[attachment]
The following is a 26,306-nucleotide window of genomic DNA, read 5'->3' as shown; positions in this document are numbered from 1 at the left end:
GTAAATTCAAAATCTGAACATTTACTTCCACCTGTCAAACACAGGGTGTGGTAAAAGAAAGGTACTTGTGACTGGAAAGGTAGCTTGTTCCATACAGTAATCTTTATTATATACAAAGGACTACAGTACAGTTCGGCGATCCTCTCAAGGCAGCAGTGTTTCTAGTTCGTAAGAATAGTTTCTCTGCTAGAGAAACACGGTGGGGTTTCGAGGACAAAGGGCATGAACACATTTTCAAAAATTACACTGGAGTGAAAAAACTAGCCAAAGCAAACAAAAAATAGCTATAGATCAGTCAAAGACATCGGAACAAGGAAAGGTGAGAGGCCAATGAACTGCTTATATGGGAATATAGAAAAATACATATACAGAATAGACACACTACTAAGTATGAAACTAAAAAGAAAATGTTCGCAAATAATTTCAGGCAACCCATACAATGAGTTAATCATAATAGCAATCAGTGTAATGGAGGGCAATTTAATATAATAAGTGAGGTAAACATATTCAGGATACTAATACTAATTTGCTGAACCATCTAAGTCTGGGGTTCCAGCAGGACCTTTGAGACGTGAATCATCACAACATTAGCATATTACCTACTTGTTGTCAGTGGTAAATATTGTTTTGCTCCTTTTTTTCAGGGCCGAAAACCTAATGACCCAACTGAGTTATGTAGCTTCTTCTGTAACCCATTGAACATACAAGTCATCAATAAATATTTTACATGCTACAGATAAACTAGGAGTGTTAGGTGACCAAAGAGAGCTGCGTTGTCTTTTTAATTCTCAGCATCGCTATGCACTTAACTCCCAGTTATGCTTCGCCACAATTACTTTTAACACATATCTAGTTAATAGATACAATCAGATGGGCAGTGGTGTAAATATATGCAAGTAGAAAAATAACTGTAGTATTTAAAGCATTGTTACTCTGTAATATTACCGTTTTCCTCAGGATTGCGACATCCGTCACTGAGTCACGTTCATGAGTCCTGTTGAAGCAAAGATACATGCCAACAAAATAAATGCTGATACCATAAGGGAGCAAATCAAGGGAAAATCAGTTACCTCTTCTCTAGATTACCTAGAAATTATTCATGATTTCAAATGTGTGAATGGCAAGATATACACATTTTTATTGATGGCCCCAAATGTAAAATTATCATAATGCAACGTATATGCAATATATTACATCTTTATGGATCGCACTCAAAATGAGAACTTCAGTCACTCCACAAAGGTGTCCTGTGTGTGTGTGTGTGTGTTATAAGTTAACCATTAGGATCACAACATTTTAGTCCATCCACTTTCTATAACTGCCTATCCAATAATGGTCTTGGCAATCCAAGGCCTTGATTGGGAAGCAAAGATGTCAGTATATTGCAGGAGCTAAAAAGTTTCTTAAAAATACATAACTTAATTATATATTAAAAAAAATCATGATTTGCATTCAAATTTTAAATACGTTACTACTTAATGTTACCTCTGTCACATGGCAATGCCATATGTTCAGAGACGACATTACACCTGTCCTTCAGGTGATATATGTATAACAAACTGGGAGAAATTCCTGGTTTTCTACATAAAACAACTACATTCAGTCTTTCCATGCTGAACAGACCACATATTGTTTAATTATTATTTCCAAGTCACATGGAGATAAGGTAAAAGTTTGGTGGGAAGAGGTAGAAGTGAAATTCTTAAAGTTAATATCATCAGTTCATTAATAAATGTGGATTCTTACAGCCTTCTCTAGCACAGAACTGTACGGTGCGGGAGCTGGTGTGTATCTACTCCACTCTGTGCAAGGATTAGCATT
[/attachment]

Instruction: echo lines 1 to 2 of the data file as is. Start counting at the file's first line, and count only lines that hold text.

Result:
The following is a 26,306-nucleotide window of genomic DNA, read 5'->3' as shown; positions in this document are numbered from 1 at the left end:
GTAAATTCAAAATCTGAACATTTACTTCCACCTGTCAAACACAGGGTGTGGTAAAAGAAAGGTACTTGTGACTGGAAAGGTAGCTTGTTCCATACAGTAATCTTTATTATATACAAAGGACTACAGTACAGTTCGGCGATCCTCTCAAGGCAGCAGTGTTTCTAGTTCGTAAGAATAGTTTCTCTGCTAGAGAAACACGGTGGGGTTTCGAGGACAAAGGGCATGAACACATTTTCAAAAATTACACTGGAGTGAAAAAACTAGCCAAAGCAAACAAAAAATAGCTATAGATCAGTCAAAGACATCGGAACAAGGAAAGGTGAGAGGCCAATGAACTGCTTATATGGGAATATAGAAAAATACATATACAGAATAGACACACTACTAAGTATGAAACTAAAAAGAAAATGTTCGCAAATAATTTCAGGCAACCCATACAATGAGTTAATCATAATAGCAATCAGTGTAATGGAGGGCAATTTAATATAATAAGTGAGGTAAACATATTCAGGATACTAATACTAATTTGCTGAACCATCTAAGTCTGGGGTTCCAGCAGGACCTTTGAGACGTGAATCATCACAACATTAGCATATTACCTACTTGTTGTCAGTGGTAAATATTGTTTTGCTCCTTTTTTTCAGGGCCGAAAACCTAATGACCCAACTGAGTTATGTAGCTTCTTCTGTAACCCATTGAACATACAAGTCATCAATAAATATTTTACATGCTACAGATAAACTAGGAGTGTTAGGTGACCAAAGAGAGCTGCGTTGTCTTTTTAATTCTCAGCATCGCTATGCACTTAACTCCCAGTTATGCTTCGCCACAATTACTTTTAACACATATCTAGTTAATAGATACAATCAGATGGGCAGTGGTGTAAATATATGCAAGTAGAAAAATAACTGTAGTATTTAAAGCATTGTTACTCTGTAATATTACCGTTTTCCTCAGGATTGCGACATCCGTCACTGAGTCACGTTCATGAGTCCTGTTGAAGCAAAGATACATGCCAACAAAATAAATGCTGATACCATAAGGGAGCAAATCAAGGGAAAATCAGTTACCTCTTCTCTAGATTACCTAGAAATTATTCATGATTTCAAATGTGTGAATGGCAAGATATACACATTTTTATTGATGGCCCCAAATGTAAAATTATCATAATGCAACGTATATGCAATATATTACATCTTTATGGATCGCACTCAAAATGAGAACTTCAGTCACTCCACAAAGGTGTCCTGTGTGTGTGTGTGTGTGTTATAAGTTAACCATTAGGATCACAACATTTTAGTCCATCCACTTTCTATAACTGCCTATCCAATAATGGTCTTGGCAATCCAAGGCCTTGATTGGGAAGCAAAGATGTCAGTATATTGCAGGAGCTAAAAAGTTTCTTAAAAATACATAACTTAATTATATATTAAAAAAAATCATGATTTGCATTCAAATTTTAAATACGTTACTACTTAATGTTACCTCTGTCACATGGCAATGCCATATGTTCAGAGACGACATTACACCTGTCCTTCAGGTGATATATGTATAACAAACTGGGAGAAATTCCTGGTTTTCTACATAAAACAACTACATTCAGTCTTTCCATGCTGAACAGACCACATATTGTTTAATTATTATTTCCAAGTCACATGGAGATAAGGTAAAAGTTTGGTGGGAAGAGGTAGAAGTGAAATTCTTAAAGTTAATATCATCAGTTCATTAATAAATGTGGATTCTTACAGCCTTCTCTAGCACAGAACTGTACGGTGCGGGAGCTGGTGTGTATCTACTCCACTCTGTGCAAGGATTAGCATT